5. Which vaccine is in use today?
In 1963, Sabin’s oral vaccine quickly replaced Salk’s injectable shot. It is cheaper to make, easier to take, and appears to provide greater protection, including “herd immunity” in unvaccinated people. However, it cannot be given to people with compromised immune systems [1,35]. Plus, it is capable of causing polio in some recipients of the vaccine, and in individuals with compromised immune systems who come into close contact with recently vaccinated children [1,35-38]. As a result, in January 2000, the CDC “updated” its polio vaccine recommendations, reverting back to policies first implemented during the 1950s: Children should only be given the killed-virus shot. The oral polio vaccine should only be used in “special circumstances [39-41].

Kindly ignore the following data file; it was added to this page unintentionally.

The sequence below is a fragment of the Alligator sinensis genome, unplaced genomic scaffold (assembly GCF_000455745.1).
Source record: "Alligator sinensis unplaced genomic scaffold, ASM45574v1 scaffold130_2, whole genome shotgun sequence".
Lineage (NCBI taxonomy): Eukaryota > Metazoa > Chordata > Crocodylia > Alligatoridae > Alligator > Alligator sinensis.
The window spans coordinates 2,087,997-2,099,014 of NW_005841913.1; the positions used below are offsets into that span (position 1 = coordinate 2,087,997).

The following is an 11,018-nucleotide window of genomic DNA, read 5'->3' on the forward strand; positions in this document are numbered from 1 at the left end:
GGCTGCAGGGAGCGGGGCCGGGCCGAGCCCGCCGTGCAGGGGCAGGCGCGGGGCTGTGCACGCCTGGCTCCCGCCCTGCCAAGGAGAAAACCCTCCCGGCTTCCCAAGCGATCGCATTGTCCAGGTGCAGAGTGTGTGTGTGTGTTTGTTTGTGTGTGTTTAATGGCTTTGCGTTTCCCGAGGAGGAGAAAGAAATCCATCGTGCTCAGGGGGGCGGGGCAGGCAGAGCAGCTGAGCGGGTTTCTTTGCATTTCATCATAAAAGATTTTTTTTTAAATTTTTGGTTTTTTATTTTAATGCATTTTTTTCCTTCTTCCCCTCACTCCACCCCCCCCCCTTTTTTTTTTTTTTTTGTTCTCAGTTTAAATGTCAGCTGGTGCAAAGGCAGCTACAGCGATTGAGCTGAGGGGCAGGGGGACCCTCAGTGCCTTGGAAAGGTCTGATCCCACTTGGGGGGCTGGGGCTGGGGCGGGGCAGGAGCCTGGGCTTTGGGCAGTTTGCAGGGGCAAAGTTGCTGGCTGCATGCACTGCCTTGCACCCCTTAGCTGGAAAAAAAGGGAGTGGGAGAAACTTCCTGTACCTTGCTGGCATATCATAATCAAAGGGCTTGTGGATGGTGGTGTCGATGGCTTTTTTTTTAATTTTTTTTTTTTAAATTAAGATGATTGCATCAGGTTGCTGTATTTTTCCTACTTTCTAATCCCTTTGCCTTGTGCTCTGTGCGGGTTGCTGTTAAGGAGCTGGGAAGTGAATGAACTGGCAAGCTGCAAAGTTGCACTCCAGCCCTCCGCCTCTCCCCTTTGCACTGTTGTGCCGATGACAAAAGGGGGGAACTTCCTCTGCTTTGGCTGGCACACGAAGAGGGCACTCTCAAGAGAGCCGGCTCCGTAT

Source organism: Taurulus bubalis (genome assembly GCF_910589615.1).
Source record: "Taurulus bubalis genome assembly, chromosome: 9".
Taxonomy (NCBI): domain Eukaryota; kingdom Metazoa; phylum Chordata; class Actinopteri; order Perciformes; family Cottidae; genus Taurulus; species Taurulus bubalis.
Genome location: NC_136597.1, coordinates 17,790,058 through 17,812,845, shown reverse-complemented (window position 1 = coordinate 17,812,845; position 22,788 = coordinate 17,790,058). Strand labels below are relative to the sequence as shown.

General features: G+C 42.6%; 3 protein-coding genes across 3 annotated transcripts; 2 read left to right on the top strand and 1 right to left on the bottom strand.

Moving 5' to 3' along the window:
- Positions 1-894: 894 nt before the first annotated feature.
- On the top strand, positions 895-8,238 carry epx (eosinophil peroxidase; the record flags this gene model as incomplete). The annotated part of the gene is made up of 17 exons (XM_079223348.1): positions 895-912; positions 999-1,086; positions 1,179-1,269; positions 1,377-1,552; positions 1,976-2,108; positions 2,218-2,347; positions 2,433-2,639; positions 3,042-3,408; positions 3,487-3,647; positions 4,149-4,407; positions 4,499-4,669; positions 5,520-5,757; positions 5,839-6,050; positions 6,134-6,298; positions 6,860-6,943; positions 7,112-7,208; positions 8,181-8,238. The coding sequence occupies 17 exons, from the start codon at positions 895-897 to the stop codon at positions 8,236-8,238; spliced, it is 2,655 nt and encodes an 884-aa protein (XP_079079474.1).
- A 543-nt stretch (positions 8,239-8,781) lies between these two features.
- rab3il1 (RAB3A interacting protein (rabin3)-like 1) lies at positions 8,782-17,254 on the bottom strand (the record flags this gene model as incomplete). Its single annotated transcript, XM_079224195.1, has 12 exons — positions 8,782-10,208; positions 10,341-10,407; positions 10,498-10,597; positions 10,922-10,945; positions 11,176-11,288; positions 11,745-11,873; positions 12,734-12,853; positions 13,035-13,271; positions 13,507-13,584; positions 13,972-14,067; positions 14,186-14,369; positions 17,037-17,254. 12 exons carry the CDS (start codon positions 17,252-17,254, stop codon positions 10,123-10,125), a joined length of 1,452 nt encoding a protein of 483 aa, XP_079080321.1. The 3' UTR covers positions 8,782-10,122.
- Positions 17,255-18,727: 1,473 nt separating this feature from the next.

Click HERE to read The Polio Vaccine Part 2